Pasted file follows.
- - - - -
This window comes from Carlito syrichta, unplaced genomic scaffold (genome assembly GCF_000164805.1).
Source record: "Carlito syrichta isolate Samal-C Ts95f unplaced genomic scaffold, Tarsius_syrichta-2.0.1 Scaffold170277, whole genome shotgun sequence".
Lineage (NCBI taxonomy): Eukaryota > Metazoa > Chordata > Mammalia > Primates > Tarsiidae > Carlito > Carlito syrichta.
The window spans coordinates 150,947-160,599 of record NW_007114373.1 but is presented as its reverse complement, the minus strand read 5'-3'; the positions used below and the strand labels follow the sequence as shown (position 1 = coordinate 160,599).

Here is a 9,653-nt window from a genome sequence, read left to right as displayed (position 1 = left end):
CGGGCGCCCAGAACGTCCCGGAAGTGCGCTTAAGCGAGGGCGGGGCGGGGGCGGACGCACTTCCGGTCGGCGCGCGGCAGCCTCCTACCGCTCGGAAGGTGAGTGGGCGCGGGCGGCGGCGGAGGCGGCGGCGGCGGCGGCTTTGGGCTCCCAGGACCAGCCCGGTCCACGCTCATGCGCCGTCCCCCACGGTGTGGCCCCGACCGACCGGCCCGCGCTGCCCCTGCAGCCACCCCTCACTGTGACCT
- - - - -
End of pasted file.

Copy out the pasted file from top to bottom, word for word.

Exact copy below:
This window comes from Carlito syrichta, unplaced genomic scaffold (genome assembly GCF_000164805.1).
Source record: "Carlito syrichta isolate Samal-C Ts95f unplaced genomic scaffold, Tarsius_syrichta-2.0.1 Scaffold170277, whole genome shotgun sequence".
Lineage (NCBI taxonomy): Eukaryota > Metazoa > Chordata > Mammalia > Primates > Tarsiidae > Carlito > Carlito syrichta.
The window spans coordinates 150,947-160,599 of record NW_007114373.1 but is presented as its reverse complement, the minus strand read 5'-3'; the positions used below and the strand labels follow the sequence as shown (position 1 = coordinate 160,599).

Here is a 9,653-nt window from a genome sequence, read left to right as displayed (position 1 = left end):
CGGGCGCCCAGAACGTCCCGGAAGTGCGCTTAAGCGAGGGCGGGGCGGGGGCGGACGCACTTCCGGTCGGCGCGCGGCAGCCTCCTACCGCTCGGAAGGTGAGTGGGCGCGGGCGGCGGCGGAGGCGGCGGCGGCGGCGGCTTTGGGCTCCCAGGACCAGCCCGGTCCACGCTCATGCGCCGTCCCCCACGGTGTGGCCCCGACCGACCGGCCCGCGCTGCCCCTGCAGCCACCCCTCACTGTGACCT